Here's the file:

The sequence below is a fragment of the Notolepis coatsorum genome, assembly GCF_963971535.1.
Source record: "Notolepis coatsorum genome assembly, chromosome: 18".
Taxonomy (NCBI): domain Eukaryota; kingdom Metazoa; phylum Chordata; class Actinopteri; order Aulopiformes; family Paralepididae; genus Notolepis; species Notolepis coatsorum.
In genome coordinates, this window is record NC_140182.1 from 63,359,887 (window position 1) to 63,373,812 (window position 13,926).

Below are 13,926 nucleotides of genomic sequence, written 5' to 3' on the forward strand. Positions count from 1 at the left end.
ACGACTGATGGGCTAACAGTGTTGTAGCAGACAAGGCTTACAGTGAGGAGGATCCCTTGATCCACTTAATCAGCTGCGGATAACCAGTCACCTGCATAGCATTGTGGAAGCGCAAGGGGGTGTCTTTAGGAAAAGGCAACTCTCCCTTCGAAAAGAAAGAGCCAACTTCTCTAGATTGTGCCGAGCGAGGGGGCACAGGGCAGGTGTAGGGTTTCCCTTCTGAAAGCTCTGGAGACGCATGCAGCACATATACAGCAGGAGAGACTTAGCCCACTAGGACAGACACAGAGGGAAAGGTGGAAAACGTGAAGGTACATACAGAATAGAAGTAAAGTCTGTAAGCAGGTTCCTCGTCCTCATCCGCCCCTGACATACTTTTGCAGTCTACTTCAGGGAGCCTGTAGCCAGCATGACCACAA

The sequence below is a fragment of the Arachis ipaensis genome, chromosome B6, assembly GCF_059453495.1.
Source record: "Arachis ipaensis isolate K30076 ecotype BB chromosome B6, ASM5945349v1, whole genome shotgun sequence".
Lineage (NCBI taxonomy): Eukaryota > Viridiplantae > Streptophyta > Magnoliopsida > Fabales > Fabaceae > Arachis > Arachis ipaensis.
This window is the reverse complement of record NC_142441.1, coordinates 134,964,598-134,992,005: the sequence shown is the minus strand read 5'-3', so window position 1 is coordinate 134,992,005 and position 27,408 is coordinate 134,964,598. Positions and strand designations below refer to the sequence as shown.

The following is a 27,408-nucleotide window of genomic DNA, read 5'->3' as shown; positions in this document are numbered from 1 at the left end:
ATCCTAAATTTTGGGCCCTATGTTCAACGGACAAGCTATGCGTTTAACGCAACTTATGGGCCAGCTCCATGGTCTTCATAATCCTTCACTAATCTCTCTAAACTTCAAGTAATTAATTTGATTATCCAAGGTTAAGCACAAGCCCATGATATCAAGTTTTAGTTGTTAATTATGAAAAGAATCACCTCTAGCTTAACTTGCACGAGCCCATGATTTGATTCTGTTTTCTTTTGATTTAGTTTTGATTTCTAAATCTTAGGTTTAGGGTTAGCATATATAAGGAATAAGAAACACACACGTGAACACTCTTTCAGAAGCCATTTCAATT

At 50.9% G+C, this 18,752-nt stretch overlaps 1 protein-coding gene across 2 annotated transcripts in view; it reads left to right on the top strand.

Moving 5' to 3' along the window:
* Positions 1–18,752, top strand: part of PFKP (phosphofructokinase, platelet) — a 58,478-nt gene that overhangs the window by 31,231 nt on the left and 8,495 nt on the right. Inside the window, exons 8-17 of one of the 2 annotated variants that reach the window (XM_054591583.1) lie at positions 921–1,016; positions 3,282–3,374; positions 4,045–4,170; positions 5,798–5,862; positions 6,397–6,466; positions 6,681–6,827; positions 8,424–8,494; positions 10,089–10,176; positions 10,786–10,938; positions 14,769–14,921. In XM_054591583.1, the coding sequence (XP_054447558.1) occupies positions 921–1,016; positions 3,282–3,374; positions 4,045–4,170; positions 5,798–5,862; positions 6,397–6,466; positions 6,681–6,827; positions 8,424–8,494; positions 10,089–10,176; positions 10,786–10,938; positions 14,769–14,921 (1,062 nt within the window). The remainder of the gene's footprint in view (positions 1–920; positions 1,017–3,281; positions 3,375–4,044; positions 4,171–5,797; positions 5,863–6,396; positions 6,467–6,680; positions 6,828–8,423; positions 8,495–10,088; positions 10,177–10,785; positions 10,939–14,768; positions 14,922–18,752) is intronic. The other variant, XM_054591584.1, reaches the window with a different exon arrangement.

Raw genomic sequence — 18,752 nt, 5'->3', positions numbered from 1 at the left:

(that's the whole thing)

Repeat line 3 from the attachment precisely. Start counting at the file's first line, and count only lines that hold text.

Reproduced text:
Taxonomy (NCBI): domain Eukaryota; kingdom Metazoa; phylum Chordata; class Actinopteri; order Aulopiformes; family Paralepididae; genus Notolepis; species Notolepis coatsorum.